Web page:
© New Zealand Broadcasting School 2019

Demand for food parcels up by 25 percent in Christchurch

Aaron Dahmen

As working families fail to make ends meet, the Christchurch City Mission says Cantabrians are struggling to survive post-quake.


The 2017 Salvation Army State of the Nation report saw a 12 percent jump in food parcel demand over the last year.

But Christchurch City Missioner, Matthew Mark, believes those numbers are much higher in Canterbury. 

"We are looking at more of a 25 percent increase, with working families the primary recipients."

He said food parcel requests come from right across the community. 

The parcels are usually made up of fresh fruit and vegetables, staple foods, snacks and occasional sweet treats.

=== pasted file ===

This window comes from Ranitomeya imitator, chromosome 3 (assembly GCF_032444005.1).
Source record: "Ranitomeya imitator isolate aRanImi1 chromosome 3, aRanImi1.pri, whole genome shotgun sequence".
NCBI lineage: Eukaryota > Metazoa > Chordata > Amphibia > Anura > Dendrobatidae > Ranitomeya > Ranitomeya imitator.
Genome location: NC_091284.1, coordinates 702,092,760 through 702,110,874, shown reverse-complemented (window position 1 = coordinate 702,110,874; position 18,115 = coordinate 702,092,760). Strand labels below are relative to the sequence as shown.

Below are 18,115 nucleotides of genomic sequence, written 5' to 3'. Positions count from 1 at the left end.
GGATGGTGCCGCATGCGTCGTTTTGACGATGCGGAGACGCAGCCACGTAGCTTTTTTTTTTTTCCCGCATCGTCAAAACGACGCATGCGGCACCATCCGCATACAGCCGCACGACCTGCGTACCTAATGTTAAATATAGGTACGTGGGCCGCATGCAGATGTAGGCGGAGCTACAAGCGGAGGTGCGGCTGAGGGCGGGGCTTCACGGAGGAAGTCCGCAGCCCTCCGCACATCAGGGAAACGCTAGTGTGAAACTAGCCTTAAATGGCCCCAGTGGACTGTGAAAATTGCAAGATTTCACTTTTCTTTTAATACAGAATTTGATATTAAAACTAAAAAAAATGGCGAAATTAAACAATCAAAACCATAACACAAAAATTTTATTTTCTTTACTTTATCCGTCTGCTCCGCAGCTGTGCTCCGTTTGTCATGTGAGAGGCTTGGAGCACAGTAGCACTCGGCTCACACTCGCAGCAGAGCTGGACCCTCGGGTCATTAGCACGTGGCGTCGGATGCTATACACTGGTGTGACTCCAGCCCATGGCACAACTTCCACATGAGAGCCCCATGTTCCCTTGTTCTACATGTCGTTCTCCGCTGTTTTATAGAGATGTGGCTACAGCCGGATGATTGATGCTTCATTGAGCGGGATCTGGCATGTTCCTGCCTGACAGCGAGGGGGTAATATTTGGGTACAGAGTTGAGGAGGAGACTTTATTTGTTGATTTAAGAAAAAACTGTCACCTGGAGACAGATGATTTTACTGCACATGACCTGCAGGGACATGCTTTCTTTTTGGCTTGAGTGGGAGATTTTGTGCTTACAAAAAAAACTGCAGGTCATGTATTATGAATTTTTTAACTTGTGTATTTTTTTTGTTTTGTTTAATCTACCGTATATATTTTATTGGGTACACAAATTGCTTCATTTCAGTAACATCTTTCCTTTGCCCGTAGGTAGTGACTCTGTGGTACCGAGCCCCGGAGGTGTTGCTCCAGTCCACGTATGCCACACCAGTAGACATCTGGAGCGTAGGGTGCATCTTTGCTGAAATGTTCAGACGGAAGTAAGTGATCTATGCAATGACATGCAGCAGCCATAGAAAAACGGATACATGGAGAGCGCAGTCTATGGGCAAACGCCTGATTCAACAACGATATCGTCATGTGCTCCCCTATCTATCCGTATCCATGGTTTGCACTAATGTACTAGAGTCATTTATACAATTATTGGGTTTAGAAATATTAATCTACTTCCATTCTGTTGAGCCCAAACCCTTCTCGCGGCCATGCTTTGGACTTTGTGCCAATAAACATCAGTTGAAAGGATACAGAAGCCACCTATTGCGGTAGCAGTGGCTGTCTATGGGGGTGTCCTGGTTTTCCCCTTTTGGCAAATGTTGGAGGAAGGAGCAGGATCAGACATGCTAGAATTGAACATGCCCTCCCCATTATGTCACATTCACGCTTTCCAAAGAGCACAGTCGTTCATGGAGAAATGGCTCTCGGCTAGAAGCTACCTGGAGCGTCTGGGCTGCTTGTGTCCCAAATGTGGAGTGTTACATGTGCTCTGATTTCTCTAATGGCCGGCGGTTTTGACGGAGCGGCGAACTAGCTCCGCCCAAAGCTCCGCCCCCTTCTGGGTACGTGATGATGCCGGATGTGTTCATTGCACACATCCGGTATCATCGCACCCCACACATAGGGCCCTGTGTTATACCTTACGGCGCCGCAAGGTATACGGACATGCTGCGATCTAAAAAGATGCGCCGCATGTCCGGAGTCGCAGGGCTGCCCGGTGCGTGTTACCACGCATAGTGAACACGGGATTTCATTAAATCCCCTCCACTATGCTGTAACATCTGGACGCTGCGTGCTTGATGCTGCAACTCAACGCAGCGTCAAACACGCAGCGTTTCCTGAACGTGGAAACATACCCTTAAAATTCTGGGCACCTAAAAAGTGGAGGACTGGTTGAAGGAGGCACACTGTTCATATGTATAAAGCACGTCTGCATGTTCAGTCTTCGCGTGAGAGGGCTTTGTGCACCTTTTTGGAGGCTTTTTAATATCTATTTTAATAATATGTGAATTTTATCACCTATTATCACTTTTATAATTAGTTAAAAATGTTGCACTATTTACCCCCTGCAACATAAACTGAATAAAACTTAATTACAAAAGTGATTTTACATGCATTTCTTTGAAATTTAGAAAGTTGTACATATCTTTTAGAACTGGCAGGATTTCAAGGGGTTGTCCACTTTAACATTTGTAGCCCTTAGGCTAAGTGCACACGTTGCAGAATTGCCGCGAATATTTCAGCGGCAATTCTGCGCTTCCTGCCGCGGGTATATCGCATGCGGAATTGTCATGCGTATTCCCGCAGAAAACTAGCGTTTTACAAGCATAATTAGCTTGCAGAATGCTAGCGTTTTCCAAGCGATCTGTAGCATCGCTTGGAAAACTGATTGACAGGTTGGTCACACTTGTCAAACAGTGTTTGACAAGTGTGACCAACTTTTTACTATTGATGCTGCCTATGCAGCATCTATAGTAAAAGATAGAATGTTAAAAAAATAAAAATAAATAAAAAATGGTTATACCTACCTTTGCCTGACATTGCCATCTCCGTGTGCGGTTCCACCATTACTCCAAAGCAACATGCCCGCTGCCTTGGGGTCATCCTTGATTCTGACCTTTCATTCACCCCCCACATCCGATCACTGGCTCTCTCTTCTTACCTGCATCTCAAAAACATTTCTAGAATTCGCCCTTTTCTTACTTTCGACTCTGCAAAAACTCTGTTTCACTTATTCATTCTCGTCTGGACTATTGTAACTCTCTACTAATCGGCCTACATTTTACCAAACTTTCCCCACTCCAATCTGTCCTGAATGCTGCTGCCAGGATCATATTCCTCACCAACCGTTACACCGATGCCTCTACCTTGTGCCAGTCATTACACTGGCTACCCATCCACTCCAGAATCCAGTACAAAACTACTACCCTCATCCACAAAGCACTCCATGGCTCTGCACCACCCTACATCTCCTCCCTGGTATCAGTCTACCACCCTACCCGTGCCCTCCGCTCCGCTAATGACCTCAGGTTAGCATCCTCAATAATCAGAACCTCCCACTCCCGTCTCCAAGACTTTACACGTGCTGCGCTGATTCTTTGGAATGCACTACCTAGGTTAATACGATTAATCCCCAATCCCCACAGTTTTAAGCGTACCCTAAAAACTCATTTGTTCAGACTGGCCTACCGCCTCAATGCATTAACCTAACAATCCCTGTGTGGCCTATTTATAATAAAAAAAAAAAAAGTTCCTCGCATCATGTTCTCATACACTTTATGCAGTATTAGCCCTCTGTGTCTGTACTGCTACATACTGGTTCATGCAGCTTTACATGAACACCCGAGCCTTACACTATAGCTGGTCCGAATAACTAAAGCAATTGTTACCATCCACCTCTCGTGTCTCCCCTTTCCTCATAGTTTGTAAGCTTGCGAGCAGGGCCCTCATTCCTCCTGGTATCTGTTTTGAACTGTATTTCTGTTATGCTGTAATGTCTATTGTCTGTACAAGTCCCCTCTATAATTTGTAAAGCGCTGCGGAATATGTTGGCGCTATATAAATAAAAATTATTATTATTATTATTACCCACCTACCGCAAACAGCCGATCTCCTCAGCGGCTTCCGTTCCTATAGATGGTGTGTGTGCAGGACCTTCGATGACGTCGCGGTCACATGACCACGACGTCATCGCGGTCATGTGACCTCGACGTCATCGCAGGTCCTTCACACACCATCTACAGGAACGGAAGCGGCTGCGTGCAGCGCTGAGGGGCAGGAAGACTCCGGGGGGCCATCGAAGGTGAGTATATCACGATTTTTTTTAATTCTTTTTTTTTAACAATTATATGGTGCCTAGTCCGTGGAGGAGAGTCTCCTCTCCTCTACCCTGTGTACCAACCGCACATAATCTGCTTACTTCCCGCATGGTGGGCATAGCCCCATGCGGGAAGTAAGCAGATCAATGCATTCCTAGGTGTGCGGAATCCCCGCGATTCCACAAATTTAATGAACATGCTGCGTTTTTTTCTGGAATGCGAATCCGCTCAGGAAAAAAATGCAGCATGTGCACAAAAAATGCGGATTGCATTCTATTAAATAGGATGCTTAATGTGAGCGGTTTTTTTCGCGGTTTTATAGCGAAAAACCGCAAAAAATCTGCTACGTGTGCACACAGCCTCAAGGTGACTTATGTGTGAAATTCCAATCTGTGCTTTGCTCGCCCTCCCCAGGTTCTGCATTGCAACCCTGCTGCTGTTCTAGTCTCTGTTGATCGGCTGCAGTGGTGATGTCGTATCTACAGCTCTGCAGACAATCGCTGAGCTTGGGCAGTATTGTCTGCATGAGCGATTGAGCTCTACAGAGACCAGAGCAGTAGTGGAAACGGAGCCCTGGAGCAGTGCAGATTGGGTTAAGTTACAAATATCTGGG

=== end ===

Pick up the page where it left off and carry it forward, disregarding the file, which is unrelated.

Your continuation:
Mark admitted housing availability directly affects the demand for food.

"We've lost much of our cheaper housing stock and people have incurred additional costs."

He said the earthquakes created long-lasting effects on struggling Christchurch residents. 

"The city has changed dramatically since the quakes and come together in a different dynamic."

Mark acknowledged how proud he is of the community and his team.

"Canterbury has some of the most generous volunteers in New Zealand."

"As the need increases, people are stepping up to meet it."

The Christchurch City Mission historically provides food parcels to over 7,000 families each year. 

Does Christchurch face a poverty crisis?
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